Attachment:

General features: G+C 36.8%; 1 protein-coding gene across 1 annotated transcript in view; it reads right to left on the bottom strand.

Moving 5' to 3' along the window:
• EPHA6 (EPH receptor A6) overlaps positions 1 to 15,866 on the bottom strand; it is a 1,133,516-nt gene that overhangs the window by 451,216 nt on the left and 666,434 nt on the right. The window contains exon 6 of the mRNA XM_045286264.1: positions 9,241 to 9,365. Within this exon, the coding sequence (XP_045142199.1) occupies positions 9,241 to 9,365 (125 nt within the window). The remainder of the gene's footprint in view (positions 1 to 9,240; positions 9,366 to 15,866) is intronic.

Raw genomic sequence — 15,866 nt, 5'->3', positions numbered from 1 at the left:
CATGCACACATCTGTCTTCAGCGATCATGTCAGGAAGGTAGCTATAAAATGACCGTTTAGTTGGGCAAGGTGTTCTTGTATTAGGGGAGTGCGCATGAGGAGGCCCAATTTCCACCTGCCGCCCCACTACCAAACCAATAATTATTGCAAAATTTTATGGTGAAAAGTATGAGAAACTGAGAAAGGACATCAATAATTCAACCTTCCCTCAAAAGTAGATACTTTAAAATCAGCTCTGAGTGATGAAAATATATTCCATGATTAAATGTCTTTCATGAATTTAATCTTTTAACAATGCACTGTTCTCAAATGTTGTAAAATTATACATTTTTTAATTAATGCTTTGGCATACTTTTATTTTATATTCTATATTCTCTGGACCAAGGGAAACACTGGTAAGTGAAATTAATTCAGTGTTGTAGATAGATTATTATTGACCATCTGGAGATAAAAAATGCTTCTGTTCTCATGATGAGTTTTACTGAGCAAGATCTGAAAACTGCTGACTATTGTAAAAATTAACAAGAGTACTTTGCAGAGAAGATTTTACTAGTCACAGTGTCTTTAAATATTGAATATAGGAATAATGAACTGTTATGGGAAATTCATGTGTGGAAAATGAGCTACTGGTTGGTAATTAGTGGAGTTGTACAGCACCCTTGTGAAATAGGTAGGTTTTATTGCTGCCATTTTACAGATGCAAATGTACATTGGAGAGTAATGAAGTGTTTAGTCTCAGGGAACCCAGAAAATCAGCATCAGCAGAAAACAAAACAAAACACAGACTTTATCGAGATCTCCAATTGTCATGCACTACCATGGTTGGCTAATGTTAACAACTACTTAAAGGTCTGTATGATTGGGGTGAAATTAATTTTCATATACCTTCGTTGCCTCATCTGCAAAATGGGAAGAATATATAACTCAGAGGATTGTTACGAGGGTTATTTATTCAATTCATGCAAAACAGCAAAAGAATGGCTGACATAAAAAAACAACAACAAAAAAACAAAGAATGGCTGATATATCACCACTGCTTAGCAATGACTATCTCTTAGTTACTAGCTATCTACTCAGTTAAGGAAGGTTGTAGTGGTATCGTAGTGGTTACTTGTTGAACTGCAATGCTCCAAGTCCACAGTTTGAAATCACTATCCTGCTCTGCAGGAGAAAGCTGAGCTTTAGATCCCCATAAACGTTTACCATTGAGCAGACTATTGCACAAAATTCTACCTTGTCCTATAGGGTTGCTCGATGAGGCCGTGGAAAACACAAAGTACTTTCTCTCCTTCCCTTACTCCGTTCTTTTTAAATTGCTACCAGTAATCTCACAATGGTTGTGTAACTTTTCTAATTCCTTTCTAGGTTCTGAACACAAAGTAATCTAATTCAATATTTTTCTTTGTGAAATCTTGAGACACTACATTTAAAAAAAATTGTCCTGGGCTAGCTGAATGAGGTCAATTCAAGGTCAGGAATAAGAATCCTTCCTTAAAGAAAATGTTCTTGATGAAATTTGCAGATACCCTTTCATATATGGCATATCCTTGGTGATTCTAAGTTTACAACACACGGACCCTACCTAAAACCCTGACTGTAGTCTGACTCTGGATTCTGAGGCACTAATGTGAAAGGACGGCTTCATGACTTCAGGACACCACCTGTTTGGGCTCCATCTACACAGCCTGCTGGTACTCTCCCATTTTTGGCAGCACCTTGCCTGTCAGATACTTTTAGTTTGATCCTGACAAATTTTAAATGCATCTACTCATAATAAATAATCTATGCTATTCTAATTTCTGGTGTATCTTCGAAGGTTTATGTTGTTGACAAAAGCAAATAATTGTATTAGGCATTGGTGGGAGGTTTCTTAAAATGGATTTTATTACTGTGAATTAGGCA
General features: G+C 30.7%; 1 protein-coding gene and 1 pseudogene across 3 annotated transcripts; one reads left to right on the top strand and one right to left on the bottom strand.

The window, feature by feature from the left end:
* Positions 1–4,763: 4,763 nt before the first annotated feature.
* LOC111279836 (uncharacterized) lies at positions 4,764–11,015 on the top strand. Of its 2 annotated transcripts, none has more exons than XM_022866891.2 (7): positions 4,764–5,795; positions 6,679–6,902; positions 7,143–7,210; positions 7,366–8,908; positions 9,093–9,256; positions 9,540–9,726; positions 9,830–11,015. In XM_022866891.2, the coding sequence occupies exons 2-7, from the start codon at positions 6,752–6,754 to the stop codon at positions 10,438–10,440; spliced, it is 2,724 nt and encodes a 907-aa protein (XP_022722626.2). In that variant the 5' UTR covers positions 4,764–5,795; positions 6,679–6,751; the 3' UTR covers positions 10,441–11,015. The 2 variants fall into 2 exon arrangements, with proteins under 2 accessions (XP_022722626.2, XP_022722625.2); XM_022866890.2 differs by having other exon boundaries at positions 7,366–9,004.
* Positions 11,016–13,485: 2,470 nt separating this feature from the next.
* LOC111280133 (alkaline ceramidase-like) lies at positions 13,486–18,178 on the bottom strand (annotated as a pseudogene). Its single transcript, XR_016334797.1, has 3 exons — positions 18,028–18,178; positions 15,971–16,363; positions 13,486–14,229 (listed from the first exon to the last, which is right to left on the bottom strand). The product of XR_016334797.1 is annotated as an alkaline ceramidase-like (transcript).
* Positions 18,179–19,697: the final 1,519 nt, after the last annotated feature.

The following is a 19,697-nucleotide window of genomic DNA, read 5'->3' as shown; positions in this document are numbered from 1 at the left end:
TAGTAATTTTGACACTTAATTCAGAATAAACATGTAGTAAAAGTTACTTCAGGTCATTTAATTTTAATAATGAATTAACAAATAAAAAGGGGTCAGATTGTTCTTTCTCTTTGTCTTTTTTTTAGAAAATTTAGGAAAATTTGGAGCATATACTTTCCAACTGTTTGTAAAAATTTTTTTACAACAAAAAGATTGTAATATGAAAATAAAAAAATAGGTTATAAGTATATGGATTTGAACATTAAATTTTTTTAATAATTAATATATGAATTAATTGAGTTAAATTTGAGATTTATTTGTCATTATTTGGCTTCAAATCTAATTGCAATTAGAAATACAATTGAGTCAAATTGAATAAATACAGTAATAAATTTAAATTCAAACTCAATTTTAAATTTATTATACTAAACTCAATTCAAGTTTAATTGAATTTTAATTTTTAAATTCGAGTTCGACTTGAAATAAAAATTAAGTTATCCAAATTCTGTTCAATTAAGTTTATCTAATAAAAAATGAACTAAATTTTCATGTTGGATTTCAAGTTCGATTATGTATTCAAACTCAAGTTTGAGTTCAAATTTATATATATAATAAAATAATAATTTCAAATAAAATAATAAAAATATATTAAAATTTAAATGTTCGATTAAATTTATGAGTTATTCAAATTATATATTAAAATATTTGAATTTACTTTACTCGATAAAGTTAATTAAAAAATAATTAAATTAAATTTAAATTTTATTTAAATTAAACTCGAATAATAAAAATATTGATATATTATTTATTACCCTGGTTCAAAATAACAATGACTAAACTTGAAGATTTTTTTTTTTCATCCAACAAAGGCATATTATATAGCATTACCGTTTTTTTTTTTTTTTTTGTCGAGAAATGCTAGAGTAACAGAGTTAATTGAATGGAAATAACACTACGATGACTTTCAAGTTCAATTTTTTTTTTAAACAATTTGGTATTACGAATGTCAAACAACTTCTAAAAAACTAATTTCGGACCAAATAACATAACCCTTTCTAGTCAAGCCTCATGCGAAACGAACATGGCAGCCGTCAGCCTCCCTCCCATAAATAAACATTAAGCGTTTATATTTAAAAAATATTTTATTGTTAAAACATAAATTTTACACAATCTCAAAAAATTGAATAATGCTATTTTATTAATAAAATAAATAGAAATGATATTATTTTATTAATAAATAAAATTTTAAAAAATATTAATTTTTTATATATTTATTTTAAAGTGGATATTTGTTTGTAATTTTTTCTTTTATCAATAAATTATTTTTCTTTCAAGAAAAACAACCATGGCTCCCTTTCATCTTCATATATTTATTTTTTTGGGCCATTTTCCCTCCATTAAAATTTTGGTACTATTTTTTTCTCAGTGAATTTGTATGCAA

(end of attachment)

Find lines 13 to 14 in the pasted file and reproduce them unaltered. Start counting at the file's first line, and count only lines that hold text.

The following is a 19,697-nucleotide window of genomic DNA, read 5'->3' as shown; positions in this document are numbered from 1 at the left end:
TAGTAATTTTGACACTTAATTCAGAATAAACATGTAGTAAAAGTTACTTCAGGTCATTTAATTTTAATAATGAATTAACAAATAAAAAGGGGTCAGATTGTTCTTTCTCTTTGTCTTTTTTTTAGAAAATTTAGGAAAATTTGGAGCATATACTTTCCAACTGTTTGTAAAAATTTTTTTACAACAAAAAGATTGTAATATGAAAATAAAAAAATAGGTTATAAGTATATGGATTTGAACATTAAATTTTTTTAATAATTAATATATGAATTAATTGAGTTAAATTTGAGATTTATTTGTCATTATTTGGCTTCAAATCTAATTGCAATTAGAAATACAATTGAGTCAAATTGAATAAATACAGTAATAAATTTAAATTCAAACTCAATTTTAAATTTATTATACTAAACTCAATTCAAGTTTAATTGAATTTTAATTTTTAAATTCGAGTTCGACTTGAAATAAAAATTAAGTTATCCAAATTCTGTTCAATTAAGTTTATCTAATAAAAAATGAACTAAATTTTCATGTTGGATTTCAAGTTCGATTATGTATTCAAACTCAAGTTTGAGTTCAAATTTATATATATAATAAAATAATAATTTCAAATAAAATAATAAAAATATATTAAAATTTAAATGTTCGATTAAATTTATGAGTTATTCAAATTATATATTAAAATATTTGAATTTACTTTACTCGATAAAGTTAATTAAAAAATAATTAAATTAAATTTAAATTTTATTTAAATTAAACTCGAATAATAAAAATATTGATATATTATTTATTACCCTGGTTCAAAATAACAATGACTAAACTTGAAGATTTTTTTTTTTCATCCAACAAAGGCATATTATATAGCATTACCGTTTTTTTTTTTTTTTTTGTCGAGAAATGCTAGAGTAACAGAGTTAATTGAATGGAAATAACACTACGATGACTTTCAAGTTCAATTTTTTTTTTAAACAATTTGGTATTACGAATGTCAAACAACTTCTAAAAAACTAATTTCGGACCAAATAACATAACCCTTTCTAGTCAAGCCTCATGCGAAACGAACATGGCAGCCGTCAGCCTCCCTCCCATAAATAAACATTAAGCGTTTATATTTAAAAAATATTTTATTGTTAAAACATAAATTTTACACAATCTCAAAAAATTGAATAATGCTATTTTATTAATAAAATAAATAGAAATGATATTATTTTATTAATAAATAAAATTTTAAAAAATATTAATTTTTTATATATTTATTTTAAAGTGGATATTTGTTTGTAATTTTTTCTTTTATCAATAAATTATTTTTCTTTCAAGAAAAACAACCATGGCTCCCTTTCATCTTCATATATTTATTTTTTTGGGCCATTTTCCCTCCATTAAAATTTTGGTACTATTTTTTTCTCAGTGAATTTGTATGCAA